The Chinese economy slowed down in 2012 in the wake of a global economic crisis. S than expected recovery in the U.S. and the Euro-zone crisis impacted the Chinese exports. Additionally, a lower GDP growth rate and a higher inflation level added to China’s economic woes. (Is This the Start of China's Hard Landing?)
Thanks to the government stimulus and other reforms that supported the domestic consumption, China could at the end avoid a hard landing. China is attracting investor attention once more on the back of a rebounding economy. After seven straight quarters of disappointment, the GDP growth rate climbed recently and is expected to end the year at 7.5% or more.
With weak exports, China’s focus has shifted to self sustaining growth through domestic consumption. To bring a transformation in economic development, which is more dependent on exports, the country is looking to give its domestic demand a shot in the arm. (Do ETFs Suggest that the China Panic is Over?)
The Chinese economy has seen a radical change in its growth pattern in which consumption now plays a vital role in GDP growth replacing investment which was once the biggest contributor. When it comes to China ETF investing, most investors look for the largest China ETFs like iShares FTSE China 25 Index Fund (FXI) (Forget FXI: Try These Three China ETFs Instead). But with China shifting its importance to domestic demand for economic growth, investors may opt to look for other options.
Investors looking to capture this shift in an ETF form can look to invest in small cap ETFs of China. Below we have briefly highlighted three small cap ETFs of China, namely, HAO, ECNS and EWHS.
Guggenhiem China Small Cap ETF (HAO)
To gain access to smaller and faster growing companies of China, investors can look to invest in Guggenhiem China Small Cap ETF (HAO). This fund specifically provides exposure to sectors that benefit from growth in domestic consumption. (China Small Cap ETFs Holding Their Ground)
The fund provides exposure to a large basket of 226 small cap stocks of China and has a diversified approach to investment as just 10.5% of the asset base is invested in the top ten holdings.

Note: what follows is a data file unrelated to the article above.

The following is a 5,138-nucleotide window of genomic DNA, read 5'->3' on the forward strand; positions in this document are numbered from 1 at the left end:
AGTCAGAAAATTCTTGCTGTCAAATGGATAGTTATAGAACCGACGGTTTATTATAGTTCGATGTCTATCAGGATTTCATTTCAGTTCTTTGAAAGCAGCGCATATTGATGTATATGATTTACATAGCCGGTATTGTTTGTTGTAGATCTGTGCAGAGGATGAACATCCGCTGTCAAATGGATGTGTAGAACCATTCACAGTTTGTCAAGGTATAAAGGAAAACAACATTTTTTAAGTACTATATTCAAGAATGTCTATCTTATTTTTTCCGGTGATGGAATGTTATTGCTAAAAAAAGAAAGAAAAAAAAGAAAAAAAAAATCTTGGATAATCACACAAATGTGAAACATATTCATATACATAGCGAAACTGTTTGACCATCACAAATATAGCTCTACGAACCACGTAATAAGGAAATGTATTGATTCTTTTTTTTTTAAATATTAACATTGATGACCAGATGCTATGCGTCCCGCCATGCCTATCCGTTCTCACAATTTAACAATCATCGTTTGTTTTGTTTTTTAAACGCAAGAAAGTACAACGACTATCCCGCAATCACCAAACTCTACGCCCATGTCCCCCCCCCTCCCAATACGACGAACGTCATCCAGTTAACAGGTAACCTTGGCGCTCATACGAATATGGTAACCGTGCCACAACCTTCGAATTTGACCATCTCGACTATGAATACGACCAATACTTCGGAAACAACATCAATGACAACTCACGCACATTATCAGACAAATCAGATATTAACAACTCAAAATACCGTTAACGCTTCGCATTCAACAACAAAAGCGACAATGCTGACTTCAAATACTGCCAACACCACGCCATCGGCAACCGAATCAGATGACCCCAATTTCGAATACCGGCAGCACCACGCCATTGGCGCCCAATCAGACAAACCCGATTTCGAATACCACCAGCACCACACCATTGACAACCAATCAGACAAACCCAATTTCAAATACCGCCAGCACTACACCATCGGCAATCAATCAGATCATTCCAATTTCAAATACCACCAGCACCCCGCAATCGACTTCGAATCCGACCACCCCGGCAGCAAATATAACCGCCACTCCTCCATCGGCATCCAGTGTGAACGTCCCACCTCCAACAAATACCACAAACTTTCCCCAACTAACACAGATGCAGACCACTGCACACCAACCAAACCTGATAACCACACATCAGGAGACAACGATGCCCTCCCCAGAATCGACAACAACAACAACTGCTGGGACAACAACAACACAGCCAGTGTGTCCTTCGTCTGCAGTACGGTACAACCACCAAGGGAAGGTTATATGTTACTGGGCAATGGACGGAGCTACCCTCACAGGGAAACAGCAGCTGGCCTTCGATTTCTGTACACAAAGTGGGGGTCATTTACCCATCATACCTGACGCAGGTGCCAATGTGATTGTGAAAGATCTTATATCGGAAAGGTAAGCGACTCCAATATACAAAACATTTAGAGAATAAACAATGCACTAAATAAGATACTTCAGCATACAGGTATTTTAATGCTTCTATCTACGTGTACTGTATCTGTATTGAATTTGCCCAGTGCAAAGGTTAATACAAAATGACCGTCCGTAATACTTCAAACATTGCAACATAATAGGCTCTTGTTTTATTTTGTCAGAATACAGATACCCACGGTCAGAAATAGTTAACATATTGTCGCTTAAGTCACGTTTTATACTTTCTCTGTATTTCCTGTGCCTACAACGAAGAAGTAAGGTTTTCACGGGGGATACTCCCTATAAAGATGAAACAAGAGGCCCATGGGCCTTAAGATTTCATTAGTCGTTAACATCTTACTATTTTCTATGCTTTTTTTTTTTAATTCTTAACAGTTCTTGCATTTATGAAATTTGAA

Regional allocation has the highest weighting with 71.1% asset investment in China. Hong Kong also gets a double-digit allocation. Singapore gets a very small portion of the asset base.
Among sectors, Industrials, Financials, Consumer Discretionary and Materials play a dominant role in the fund’s performance. The fund charges a fee of 70 basis points annually.
iShares MSCI China Small Cap Index Fund (ECNS)
For a broader play in the small cap ETF space, iShares MSCI China Small Cap Index Fund (ECNS) makes a good choice. ECNS is home to 338 small cap stocks and manages an asset base of $17.6 million. (China Small Cap ETFs Head-to-Head: HAO vs. ECNS)
ECNS provides a very spread out exposure in terms of both individual and sector holdings. The fund has just 12.7% of asset base invested in the top ten holdings. For sector holdings, the highest weighting goes towards Industrials and Consumer Discretionary stocks while Financials, Materials and Information Technology stocks also get double-digit allocation in the fund.
The fund charges a fee of 59 basis points annually and has generated a yield of 2.25% in the process.
iShares MSCI Hong Kong Small Cap Index (EWHS)
EWHS tracks the MSCI Hong Kong Small Cap Index. The index measures the performance of the bottom 15% companies in terms of market capitalization in the Hong Kong equity market. (Hong Kong ETF Investing 101)
EWHS is home to 80 stocks and is highly concentrated in the top ten holdings. More than 50% of the asset base is allocated to the top 10. In terms of sector holdings, it is largely dependent on the Consumer Discretionary sector, with more than 40% of the pie. Financials, Information Technology and Industrials are some of the other sectors with double-digit allocation.
The fund charges a fee of 59 basis points and has delivered a return of 13.85% since its inception in January.
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